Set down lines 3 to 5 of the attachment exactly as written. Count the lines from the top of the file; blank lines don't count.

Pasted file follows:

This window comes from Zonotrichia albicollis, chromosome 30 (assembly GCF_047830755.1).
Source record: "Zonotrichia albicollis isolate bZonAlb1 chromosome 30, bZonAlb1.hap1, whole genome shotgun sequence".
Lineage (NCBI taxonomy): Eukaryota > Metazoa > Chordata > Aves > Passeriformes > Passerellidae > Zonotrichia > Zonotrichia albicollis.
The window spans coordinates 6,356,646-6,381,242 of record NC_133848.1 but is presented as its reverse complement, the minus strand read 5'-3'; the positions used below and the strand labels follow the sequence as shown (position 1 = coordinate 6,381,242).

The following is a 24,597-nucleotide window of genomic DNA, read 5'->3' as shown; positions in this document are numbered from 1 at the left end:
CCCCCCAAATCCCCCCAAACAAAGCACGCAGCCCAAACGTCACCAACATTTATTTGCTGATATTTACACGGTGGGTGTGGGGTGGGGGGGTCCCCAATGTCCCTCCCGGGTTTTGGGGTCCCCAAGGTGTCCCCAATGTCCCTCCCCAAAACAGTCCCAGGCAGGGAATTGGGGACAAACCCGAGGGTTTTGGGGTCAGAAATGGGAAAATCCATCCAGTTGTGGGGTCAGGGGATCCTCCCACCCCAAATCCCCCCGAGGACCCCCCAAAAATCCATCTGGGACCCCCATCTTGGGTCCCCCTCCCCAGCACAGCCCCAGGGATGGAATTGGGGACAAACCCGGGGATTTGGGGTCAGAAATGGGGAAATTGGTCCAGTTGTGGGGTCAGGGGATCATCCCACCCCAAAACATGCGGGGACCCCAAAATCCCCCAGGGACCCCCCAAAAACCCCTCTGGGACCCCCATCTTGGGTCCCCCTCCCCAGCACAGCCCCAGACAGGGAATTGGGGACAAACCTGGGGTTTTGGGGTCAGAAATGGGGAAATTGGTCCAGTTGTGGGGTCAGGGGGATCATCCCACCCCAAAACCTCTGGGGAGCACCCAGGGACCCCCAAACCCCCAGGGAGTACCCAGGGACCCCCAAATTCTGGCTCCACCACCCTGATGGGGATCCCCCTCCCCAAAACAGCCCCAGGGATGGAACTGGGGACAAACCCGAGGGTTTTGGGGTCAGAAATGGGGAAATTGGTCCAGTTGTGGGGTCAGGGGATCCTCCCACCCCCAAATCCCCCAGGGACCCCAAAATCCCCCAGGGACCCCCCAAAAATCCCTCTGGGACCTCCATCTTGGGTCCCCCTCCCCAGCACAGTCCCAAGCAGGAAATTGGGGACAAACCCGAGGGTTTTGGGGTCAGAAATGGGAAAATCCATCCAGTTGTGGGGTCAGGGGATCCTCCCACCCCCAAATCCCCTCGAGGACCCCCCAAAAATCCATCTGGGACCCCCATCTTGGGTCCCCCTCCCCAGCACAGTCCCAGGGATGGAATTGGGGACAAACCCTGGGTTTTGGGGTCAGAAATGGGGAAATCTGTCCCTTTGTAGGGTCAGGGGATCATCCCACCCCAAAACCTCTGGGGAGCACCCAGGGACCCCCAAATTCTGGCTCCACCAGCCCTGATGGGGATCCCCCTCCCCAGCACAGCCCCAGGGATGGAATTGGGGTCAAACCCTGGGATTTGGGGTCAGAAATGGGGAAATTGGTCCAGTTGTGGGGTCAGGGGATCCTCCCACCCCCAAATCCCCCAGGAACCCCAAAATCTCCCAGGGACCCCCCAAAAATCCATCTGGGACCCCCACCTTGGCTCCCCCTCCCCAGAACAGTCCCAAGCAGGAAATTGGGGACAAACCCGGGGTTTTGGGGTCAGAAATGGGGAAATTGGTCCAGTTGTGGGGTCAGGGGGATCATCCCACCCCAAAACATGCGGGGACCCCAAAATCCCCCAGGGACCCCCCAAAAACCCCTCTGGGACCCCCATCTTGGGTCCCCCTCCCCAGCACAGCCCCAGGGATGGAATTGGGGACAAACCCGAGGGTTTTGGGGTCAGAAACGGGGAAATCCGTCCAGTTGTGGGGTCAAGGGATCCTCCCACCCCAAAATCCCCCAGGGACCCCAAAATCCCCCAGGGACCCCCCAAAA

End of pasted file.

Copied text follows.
Lineage (NCBI taxonomy): Eukaryota > Metazoa > Chordata > Aves > Passeriformes > Passerellidae > Zonotrichia > Zonotrichia albicollis.
The window spans coordinates 6,356,646-6,381,242 of record NC_133848.1 but is presented as its reverse complement, the minus strand read 5'-3'; the positions used below and the strand labels follow the sequence as shown (position 1 = coordinate 6,381,242).

The following is a 24,597-nucleotide window of genomic DNA, read 5'->3' as shown; positions in this document are numbered from 1 at the left end: